}and gene multiplicity at each internal node u of S, we apply the two following operations in two bottom-up traversals of S: (1) For each WGD node u and each gene g, let v be the direct descendant of u with maximum multiplicity for g. If mult(g, v) ≥ 2 then assign g to u and define . For example after a traversal of the species tree S of Figure 1, the gene set of the WGD node d only contains a and b, as the maximum multiplicity of c in the direct descendants of d is 1; (2) Assign a gene g to any internal node u of S on a path from the node of S representing the least common ancestor (LCA) of all the nodes containing g (leaves or WGD nodes), to any leaf containing g. Moreover, if not already defined, define mult(g, u) as the maximum multiplicity of g in u's children.

In the rest of this paper, we will assume that gene content and multiplicity is set for all nodes of S. A labelingG(u) of a node u of S will refer to a genome respecting the content and multiplicity constraints given by Σ_{
u
}. Notice that, by construction (taking the maximum multiplicity of each gene at each internal node), there is no increase of multiplicity (except possibly from 0 to 1 in the case of the gain of a new gene) from a node u to a child v, unless u is a WGD node, in which case the multiplicity of a gene is at most doubled. Such a construction guarantees that any labeling of S can be explained by an evolutionary scenario in agreement with the hypothesis of WGDs being the only events responsible for gene multiplicity.

A synteny-based method accounting for direct adjacencies

In [2], we have presented a synteny-based method that infers a pre-duplicated ancestral genome at a node ν corresponding to a highest WGD node of S, or any node preceding a first WGD node. More precisely, the method aims at infering a genome G(ν) such that adjCons(1,S|G(ν)) is maximized, where adjCons(1, S|G(ν)) is adjCons(1,S) (as defined in Section Conserved Adjacencies, for α = 1) with the constraint that genome G(ν) is assigned at node ν (see details in [2]).

For any node u of S and any gene g of , let X be a multiset of mult(g, u) potential adjacencies of g. Define LeftAdj(g, S|_{
LA(g,1,G(u)) = X
}) (resp. RightAdj(g, S|_{
RA(g,1,G(u))=X})) as the maximum number of left (resp. right) adjacencies that can be preserved over the whole tree, for any ancestral genome assignment with the constraint that the genome G(u) satisfies LA(g, 1,G(u)) = X. The following upper bound on the objective function allows to treat each gene independently:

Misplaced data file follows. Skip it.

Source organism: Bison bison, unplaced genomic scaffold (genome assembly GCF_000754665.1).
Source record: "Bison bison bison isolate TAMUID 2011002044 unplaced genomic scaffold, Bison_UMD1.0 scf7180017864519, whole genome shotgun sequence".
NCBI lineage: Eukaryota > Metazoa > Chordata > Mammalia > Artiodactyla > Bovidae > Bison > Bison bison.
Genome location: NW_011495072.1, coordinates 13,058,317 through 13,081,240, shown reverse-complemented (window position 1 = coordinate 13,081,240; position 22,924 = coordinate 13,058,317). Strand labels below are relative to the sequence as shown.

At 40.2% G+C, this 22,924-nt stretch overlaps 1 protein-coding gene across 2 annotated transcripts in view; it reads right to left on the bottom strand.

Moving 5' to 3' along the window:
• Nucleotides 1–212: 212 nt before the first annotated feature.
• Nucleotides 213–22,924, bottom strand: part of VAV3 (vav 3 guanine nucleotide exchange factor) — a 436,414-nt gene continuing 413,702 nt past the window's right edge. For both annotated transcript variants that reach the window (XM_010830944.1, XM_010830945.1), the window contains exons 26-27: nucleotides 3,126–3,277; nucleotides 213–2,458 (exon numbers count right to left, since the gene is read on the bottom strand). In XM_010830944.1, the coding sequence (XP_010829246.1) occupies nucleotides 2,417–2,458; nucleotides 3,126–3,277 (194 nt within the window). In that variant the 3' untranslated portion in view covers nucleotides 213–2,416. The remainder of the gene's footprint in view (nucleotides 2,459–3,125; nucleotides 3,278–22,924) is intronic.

The method, that we call DirectAdj, proceeds in two steps summarized below.

Step 1: For each internal node u of the tree (speciation or WGD node), each gene , and each multiset X of possible adjacencies of g at node u, we compute LeftAdj(g, S|_{
LA(g,1,G(u)) = X
}) and RightAdj(g, S|_{
LA(g,1,G(u)) = X
}) using a Dynamic Programming Algorithm. The values at a node u are computed from the values at the two children and also at the parent of u (see Figure 2 for an example).

Step 2: For the node ν for which an ancestral genome is sought, we obtain the desired pre-duplicated genome by chaining adjacencies. As ν represents a speciation preceding any WGD event, or a first WGD event, each gene g of is present exactly once at ν. At this node we use the notations and . We proceed by a reduction to the Traveling Salesman Problem (TSP) on a complete undirected graph Q where vertices correspond to genes, and an edge (g, h) is weighted according to a ratio (L(g, h) + R(h, g))/MaxAdj(g, S), where MaxAdj(g, S) is the number of nodes of S containing g. The division by MaxAdj(g, S) allows to correct for genes that are lost in some parts of the tree, which avoids favoring genes with high multiplicity. Moreover, as noticed in [2], the result of the TSP is usually a single long chromosome concatenating all genes. To avoid this drawback, we define TSP-τ by augmenting the initial TSP heuristic with the procedure of cutting, from the inferred ancestor, all adjacencies with weight less than a certain threshold τ (see Algorithm section). All details on costs, the heuristic used to solve the TSP and how to handle chromosomal endpoints and gene signs, are given in [2]. The value of τ has been chosen to optimize accuracy on simulated datasets, according to the error rate associated to the set of adjacencies of a given weight. However, a conservative threshold in term of error rate leads to an excess of CARs, which prevents from recovering a completely assembled genome. In the following section, we generalize the approach described above to allow for a more flexible notion of synteny in term of gapped-adjacencies, which addresses the above-mentioned problem.

Generalization to gapped adjacencies